What are traffic restriction schemes?
Traffic restriction schemes take many forms, but all aim to reduce motor traffic in the area surrounding a school at pick-up and drop-off times. In this study we are looking at schemes which are reinforced either by volunteers or the use of cameras.
These schemes work to reduce motor traffic during journeys to and from school, to improve safety and air quality and promote active methods of travel (e.g. walking and cycling). However, few studies have explored the effectiveness of such schemes to understand how they work and whether they work the same way in different places.
Why does this matter?
Motor vehicles contribute to air and noise pollution and injuries caused by traffic accidents. Children’s developing bodies and lungs make them especially vulnerable to the effects of air pollution. Children may also be less aware of road safety and at more risk of injury from accidents.
Using active methods of transport to and from school, like walking, cycling and scooting, may help keep children and their families more active and improve their wellbeing. However, there is little solid evidence to support these benefits.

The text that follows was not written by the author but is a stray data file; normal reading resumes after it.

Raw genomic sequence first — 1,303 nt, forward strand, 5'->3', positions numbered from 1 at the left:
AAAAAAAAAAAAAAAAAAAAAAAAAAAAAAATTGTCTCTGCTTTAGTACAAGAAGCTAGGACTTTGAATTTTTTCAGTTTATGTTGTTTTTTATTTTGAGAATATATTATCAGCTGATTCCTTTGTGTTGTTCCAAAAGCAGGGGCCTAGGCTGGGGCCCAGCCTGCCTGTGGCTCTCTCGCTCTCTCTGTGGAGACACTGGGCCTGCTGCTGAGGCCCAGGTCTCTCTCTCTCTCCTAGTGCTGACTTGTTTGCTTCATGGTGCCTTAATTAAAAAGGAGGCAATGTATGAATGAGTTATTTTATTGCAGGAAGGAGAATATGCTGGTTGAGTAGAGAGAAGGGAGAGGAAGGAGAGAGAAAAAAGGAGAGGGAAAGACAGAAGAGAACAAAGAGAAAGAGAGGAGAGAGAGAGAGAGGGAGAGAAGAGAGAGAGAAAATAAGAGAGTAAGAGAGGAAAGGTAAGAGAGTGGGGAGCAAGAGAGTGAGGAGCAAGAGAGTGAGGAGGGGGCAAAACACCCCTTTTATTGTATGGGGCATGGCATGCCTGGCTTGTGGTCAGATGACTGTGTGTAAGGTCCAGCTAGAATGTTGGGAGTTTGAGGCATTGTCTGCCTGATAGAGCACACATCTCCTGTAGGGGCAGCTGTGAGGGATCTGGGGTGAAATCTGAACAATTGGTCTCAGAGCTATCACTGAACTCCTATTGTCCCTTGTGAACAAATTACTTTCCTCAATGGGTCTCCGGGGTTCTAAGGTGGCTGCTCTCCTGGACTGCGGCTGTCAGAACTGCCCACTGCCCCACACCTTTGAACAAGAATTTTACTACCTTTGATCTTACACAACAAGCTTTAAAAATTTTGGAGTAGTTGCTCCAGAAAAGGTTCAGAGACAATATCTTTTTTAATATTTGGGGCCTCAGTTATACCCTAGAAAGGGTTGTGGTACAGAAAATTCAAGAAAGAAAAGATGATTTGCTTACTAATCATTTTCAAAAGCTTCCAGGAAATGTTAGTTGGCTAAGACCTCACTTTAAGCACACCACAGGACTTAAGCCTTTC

What will we look at?
We will look at schools who have schemes to reduce traffic at drop-off and pick-up times and compare these to similar schools without these schemes. We want to answer a few different questions.
- Do schemes to restrict motor traffic make children more likely to travel to school in active ways, such as walking, cycling or scooting?
- How do the schemes work to change the way children travel to school?
- Do the schemes work the same way in different places, or does this differ across areas because of differences in schools, local area or the people who live there?
- If the schemes work differently in different places, how can we make sure they are most effective across settings?
How will we do this?
We will look at the research which has already been done on schemes to restrict motor traffic around schools and talk to research partners to understand how traffic restriction schemes might work. We will then look at places in the UK where these schemes are in place and choose 6-8 sites to study. These sites will all be from different areas, to try to capture the range of settings across the UK.
We will use data which are already being collected about the way children get to school and compare the sites we have chosen with similar sites where schemes are not in place. We will also ask children and their families what they think about these schemes and how they can be improved, to help us understand how the schemes work.
Community partners who are working to improve active travel to school in the UK will help us with this research. Young people will also inform our work via a youth group. We will share our findings in several ways, for example in blogs and podcasts, as well as in academic publications. Our youth group will help us to decide the best ways to share our results widely.